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It is interesting to understand how peo¬ple are individually and collectively conditioned by socio-cultural influ¬ences and education. This conditioning defines how we react to a certain space. Retail designers, too, are influenced by this very sentiment. A designer has to think: “How will I react?” … “How will each segment of the target audience react to the space?” … “How can I maximize the design elements to prolong customer dwell-time in the outlet?” … and so on.

 Design plays an important role in influencing customers and fulfilling the client’s objective of a ‘sale’. To be able to catch the attention and influence the thought process of a highly diverse target audience is the challenge a retail designer faces in every project. Whether it is a retail outlet in a mall (type of mall/mar¬ket segmentation of the mall matters) or a high street outlet, anybody and every¬body needs to be influenced.

The psychology of retail design should aim to convert any and possibly every shopper into ‘my’ customer. It should strive to present the product or products in a manner that entices, invites, engages and empowers the customer and, finally, converts it into a sale.

Entice: I believe this is the most impor¬tant part in a shopper’s experience, the magnet. Customers usually walk in when a sale (say a 50% discount promotion) is announced or if the product is well-known. But when it is neither, design needs to create the difference. The shop front needs to be attractive (not just the products) with branding that is visible, creating adequate contrasts in color and light. This is where the education begins. The shop front should attract the customer to approach and explore the product. In other words, the win¬dow design should be a parameter of the product itself.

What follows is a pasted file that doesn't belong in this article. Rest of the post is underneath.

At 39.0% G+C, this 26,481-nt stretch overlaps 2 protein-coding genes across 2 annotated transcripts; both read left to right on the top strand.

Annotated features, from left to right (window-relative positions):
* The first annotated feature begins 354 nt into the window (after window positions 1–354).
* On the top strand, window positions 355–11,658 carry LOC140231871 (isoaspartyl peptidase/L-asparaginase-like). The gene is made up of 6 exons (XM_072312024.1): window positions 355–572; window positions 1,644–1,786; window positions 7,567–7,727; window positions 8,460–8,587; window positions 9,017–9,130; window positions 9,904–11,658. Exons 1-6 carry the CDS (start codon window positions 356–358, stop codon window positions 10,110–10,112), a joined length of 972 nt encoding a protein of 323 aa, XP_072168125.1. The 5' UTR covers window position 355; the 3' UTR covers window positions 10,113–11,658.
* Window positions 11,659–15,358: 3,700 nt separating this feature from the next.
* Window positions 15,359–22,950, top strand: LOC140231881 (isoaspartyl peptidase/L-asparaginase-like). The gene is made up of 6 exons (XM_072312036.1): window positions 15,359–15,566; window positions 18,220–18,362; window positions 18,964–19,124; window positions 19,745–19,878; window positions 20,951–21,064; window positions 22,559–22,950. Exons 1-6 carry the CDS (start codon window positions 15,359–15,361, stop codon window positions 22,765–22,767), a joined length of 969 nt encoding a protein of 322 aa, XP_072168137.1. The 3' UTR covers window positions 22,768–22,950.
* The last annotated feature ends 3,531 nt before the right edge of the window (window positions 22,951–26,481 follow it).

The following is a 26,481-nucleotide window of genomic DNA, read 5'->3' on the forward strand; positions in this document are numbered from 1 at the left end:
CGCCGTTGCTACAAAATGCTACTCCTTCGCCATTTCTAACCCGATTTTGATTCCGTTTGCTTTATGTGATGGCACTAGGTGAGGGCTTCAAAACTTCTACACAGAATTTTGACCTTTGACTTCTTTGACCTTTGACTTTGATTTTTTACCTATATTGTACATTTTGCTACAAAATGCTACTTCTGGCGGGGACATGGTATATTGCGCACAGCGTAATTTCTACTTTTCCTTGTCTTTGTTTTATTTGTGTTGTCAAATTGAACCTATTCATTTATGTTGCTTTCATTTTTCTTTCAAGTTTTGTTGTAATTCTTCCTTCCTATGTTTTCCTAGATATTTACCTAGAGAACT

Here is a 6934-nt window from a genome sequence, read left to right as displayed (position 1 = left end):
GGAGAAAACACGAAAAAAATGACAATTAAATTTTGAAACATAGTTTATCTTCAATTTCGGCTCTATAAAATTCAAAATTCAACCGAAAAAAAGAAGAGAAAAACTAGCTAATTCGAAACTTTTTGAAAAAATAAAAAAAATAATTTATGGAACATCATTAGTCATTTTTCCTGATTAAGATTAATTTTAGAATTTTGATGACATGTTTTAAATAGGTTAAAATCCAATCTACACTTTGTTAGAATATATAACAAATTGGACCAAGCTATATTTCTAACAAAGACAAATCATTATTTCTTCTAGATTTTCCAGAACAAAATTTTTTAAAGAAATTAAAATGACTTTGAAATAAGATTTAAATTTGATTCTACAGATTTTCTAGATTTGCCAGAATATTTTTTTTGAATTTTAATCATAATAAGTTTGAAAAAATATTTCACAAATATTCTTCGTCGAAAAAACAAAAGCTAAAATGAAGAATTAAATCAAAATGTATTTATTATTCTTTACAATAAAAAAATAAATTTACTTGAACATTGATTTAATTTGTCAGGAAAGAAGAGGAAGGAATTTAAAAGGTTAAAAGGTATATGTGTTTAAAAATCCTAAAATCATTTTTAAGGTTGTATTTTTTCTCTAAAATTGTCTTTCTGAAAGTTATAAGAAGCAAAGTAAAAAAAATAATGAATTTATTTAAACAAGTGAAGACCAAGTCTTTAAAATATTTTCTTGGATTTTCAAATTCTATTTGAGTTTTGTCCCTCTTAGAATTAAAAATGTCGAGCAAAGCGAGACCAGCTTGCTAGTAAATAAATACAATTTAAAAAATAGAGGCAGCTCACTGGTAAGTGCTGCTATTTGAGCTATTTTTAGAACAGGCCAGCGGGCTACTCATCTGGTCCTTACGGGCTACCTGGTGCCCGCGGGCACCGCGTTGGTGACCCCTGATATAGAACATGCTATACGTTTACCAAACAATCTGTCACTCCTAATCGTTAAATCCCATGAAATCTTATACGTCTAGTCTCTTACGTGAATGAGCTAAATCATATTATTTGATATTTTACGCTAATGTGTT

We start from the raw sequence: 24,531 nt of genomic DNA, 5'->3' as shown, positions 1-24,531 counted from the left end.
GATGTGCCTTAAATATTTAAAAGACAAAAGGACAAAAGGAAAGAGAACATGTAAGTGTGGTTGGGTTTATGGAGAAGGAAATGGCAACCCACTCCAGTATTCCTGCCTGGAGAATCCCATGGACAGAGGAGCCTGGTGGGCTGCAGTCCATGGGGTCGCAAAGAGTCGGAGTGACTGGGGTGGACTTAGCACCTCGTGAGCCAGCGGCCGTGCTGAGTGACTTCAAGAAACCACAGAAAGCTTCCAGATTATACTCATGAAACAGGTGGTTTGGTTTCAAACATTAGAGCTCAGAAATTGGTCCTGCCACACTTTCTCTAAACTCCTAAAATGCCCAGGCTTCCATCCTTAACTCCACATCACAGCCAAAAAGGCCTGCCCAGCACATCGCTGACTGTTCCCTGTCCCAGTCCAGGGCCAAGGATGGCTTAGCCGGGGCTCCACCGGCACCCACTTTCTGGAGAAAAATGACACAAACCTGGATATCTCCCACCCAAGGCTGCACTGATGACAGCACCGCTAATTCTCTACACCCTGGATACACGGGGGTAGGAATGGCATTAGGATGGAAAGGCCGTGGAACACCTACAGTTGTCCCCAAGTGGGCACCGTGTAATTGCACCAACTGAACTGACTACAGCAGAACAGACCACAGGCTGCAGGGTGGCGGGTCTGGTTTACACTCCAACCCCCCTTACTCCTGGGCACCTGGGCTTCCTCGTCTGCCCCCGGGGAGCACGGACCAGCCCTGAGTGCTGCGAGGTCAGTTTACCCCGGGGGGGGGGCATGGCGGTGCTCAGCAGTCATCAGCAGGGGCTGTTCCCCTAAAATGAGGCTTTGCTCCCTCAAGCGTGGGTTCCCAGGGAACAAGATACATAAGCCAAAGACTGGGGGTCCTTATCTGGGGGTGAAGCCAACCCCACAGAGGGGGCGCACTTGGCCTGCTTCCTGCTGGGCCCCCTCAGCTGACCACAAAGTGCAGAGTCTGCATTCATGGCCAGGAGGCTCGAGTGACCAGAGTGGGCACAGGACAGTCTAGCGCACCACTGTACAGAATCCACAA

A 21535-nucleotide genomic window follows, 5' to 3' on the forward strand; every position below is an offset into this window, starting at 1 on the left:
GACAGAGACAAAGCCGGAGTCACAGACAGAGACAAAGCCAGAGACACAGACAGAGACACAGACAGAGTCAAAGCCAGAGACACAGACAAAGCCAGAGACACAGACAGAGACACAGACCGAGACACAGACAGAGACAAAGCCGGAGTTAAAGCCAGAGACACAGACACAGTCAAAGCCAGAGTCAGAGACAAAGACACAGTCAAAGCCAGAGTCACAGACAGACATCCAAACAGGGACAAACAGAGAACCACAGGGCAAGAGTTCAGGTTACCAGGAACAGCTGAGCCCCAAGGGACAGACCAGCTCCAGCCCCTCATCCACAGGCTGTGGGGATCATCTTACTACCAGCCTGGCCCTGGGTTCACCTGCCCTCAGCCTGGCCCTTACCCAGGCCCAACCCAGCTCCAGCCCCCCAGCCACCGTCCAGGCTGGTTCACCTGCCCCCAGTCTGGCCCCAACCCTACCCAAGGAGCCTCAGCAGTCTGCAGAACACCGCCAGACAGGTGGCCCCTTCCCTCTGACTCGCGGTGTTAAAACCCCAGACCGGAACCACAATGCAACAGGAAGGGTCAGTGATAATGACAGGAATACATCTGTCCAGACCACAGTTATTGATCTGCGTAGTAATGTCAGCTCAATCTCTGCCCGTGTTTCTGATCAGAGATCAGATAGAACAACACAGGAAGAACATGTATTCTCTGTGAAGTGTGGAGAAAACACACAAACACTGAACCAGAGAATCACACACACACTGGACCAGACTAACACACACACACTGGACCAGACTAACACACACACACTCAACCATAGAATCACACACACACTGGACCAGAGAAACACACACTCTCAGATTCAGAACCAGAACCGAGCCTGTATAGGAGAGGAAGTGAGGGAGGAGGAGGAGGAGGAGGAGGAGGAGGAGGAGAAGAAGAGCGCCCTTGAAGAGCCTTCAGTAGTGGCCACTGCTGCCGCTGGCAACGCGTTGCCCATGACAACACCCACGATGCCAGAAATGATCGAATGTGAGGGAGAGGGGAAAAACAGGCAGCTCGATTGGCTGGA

Invite: Once the initial curiosity is aroused, the shopper is at the threshold  of an internal debate – “Should I go in or not?” He/she needs an invitation to enter the shop. The design needs to create a “landing space” - a physical space that allows the customer to see/touch/feel the product at close quarters or review in detail any ongoing promo - and engage with shop personnel. That’s very important. Visual contact with “human” needs to be established at this stage.

The “landing space” is crucial in creating an atmosphere that gives the feeling of familiarization and comfort, replete with brand recall/product display and visual sight lines.

Engage: Once the invitation to step in is accepted, the design¬er’s spatial composition should keep the customer engaged, revealing new aspects of the retail outlet at every turn of the head, every forward step. This anticipation and sense of curios¬ity is aroused through continuous visual engagement (binding the customer’s attention), with products revealed in display designs at different levels - wall displays, floor-level displays and counter displays. Each display should stand out and speak for itself through branding/information/product and yet form part of the whole. Any conscious design attempt should envis¬age a customer’s reaction from different planes and sight lines of the displays.


Empower: If all the above works well and influences the cus¬tomer to decide to ‘BUY’, is he/she then positioned by design to catch the eye of a shop attendant or visually/physically find an information counter or cash counter? Many times the lack of clear lines creates confusion and disengages the customer, who then wavers, thinking “I DON’T NEED IT” or “I CAN’T BUY IT”.

The designer needs to directly influence the engagement of the customer with the product/shop by ensuring that sales person¬nel are strategically located to respond immediately.


Retail design needs to be structured and layered to ensure clarity among all stakeholders - the retailer, designer and cus¬tomer. The mental engagement begins before the physical retail encounter so the experience of walking through the retail outlet - irrespective of its size - needs to be rewarding.


Walking through the minds of a potential customer is the way to design. Impulse acts but does not re-engage. Thinking of the thought processes of a shopper’s reaction and consequent actions are the key to good retail design.
Indu Varanasi is principal designer at I R Design, an interior design company.